Elizabeth Holmes denies deception at her criminal trial
Biotechnology entrepreneur Elizabeth Holmes, a former billionaire accused of engineering a massive medical scam, expressed some remorse while on the witness stand Tuesday, but denied trying to conceal that her company’s blood-testing methods weren’t working as she had promised.
In her third day of testimony during the high-profile criminal trial, Holmes acknowledged making some mistakes as CEO of Theranos, a company she founded in 2003 when she was just 19. But she repeatedly emphasized that she made most of her decisions with the help of other executives and a respected board that included former cabinet members in various presidential administrations.
Holmes, now 37, also made it clear that she never stopped believing that Theranos would revolutionize health care with a technology that was supposed to be able to detect a wide range of diseases and other problems by testing just a few drops of blood.
“It is never smooth,” she testified. “There’s always challenges.”
Theranos eventually collapsed after a series of explosive articles i n The Wall Street Journal and an audit by federal regulators exposed serious and potentially dangerous flaws in the company’s blood tests. The scandal wiped out Holmes’ fortune, which was estimated at $4.5 billion in 2014 when she was the subject of a glowing cover story on Fortune magazine.
Holmes denied that she intended to deceive anyone about the workings of its partnership with Walgreens, which aimed to install Theranos testing devices in 3,000 of the drugstore chain’s stores. Walgreens terminated that partnership after issues with inaccurate test results and the discovery that Theranos was testing many of its samples on conventional diagnostic equipment — and not with Theranos’ Edison device, which was supposed to provide quicker and less expensive testing.
Holmes said that when Theranos was about to start running tests in Walgreens stores, she intentionally had them sent to a central laboratory for conventional analysis instead. Holmes claimed that the Edison wasn’t designed to function in large clusters to process huge numbers of blood samples.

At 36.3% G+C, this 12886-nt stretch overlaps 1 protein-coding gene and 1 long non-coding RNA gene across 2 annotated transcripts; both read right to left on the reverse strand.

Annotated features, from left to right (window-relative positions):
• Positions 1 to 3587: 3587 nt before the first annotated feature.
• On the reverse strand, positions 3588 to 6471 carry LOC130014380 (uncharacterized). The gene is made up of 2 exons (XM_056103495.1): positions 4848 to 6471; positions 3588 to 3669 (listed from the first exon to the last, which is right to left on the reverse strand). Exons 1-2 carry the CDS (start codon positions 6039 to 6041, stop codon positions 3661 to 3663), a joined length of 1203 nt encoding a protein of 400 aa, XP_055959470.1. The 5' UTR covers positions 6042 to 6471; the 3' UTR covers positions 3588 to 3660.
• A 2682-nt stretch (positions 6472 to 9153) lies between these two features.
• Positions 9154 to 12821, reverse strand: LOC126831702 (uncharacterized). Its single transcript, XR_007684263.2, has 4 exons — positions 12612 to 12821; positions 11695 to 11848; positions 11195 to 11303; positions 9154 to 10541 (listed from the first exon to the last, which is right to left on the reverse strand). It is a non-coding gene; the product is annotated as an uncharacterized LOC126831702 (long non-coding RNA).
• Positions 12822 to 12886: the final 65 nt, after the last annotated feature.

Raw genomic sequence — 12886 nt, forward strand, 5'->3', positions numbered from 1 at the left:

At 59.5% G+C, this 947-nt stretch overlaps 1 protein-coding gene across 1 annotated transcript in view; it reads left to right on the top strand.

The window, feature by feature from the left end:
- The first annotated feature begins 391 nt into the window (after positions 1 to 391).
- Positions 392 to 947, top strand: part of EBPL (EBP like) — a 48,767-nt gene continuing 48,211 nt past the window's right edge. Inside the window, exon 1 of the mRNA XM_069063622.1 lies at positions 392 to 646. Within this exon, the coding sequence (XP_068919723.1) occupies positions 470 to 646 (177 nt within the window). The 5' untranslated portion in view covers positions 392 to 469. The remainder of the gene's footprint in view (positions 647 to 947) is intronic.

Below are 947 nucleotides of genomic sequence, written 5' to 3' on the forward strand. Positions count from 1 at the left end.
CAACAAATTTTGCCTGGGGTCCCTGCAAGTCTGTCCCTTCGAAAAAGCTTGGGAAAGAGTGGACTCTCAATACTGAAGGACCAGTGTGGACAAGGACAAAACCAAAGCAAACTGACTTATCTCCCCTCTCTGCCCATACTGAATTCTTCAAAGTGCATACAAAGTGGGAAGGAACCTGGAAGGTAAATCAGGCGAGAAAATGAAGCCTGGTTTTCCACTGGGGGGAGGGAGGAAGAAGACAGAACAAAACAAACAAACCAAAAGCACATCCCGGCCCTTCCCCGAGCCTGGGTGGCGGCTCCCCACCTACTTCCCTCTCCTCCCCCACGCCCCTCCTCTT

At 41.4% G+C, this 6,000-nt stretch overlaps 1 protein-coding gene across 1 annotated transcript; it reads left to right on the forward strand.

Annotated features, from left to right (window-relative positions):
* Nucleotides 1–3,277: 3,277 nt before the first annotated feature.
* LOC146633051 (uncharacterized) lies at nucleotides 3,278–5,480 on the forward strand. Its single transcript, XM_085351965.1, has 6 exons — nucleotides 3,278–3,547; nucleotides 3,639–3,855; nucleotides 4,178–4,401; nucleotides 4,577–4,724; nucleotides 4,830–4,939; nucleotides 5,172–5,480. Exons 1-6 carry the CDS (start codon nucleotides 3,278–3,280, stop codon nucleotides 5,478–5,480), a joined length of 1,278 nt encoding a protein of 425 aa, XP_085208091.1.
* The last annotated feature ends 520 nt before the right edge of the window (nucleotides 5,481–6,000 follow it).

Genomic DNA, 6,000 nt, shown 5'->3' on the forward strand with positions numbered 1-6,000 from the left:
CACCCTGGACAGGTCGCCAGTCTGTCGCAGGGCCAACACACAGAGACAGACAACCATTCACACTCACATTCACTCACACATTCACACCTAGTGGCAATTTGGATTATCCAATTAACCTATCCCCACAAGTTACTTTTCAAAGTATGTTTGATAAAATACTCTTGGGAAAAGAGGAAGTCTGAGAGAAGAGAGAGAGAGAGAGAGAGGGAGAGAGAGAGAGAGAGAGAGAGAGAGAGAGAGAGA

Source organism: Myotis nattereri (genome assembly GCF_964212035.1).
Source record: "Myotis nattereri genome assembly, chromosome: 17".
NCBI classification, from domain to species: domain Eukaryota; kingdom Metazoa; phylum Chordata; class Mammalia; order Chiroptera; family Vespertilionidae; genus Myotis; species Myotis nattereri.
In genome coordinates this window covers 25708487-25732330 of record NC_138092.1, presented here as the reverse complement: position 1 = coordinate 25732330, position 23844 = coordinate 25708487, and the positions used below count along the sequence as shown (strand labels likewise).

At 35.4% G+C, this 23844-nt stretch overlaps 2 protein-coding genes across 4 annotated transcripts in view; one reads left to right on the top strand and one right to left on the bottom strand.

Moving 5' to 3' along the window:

Her testimony is at odds with previous witness testimony and prosecutors’ allegations that Theranos switched to conventional testing because of testing failures and other problems with the Edison. Theranos never told its customers that it was using ordinary testing equipment instead of the Edison.
Holmes testified that Theranos stayed silent because it had created an “invention” that could process small blood samples on conventional testing machines. The company didn’t tell Walgreens or anyone else to protect that trade secret from possible theft by a larger and established testing company, she claimed. “They had more engineers than we did,” Holmes said.
One major question remains in Holmes’ testimony — whether she’ll address her claim in legal filings that she was being secretly manipulated by her former lover and Theranos’ former chief operating officer, Sunny Balwani, into unethical behavior.
In court documents unsealed shortly before the trial began in early September, Holmes’ lawyers accused Balwani of subjecting Holmes to “intimate partner abuse.” Balwani, who faces a separate fraud trial next year, has denied those allegations through his attorney.
Balwani also drew up a series of financial projections that have been a focal point of the trial, according to Holmes. In documents distributed to prospective investors, Theranos forecast annual revenues of $140 million in 2014 and $990 million in 2015. Other evidence presented during the trial showed the company never came remotely close to hitting those targets.
Holmes testified the 2015 revenue prediction was based largely on an anticipated expansion into Walgreens stores that never materialized.
The former Theranos CEO did take responsibility for adding the logo of Pfizer, a major drug maker, to a report extolling the effectiveness of Theranos’ technology. That decision came after an internal Pfizer report that Holmes said she never saw had expressed doubts about the reliability of Theranos’ blood tests.
“I wish I had done it differently,” Holmes said. Several investors have testified that seeing Pfizer’s logo on the report helped persuade them to invest in Theranos.
Holmes raised nearly $1 billion after founding Theranos in 2003. She faces allegations of duping investors, patients and business partners while running the Palo Alto, California, company. If convicted, she could face a prison term of up to 20 years.
Holmes has so far spent eight hours on the stand and won’t return until Monday, when the trial resumes after a break for the Thanksgiving holiday.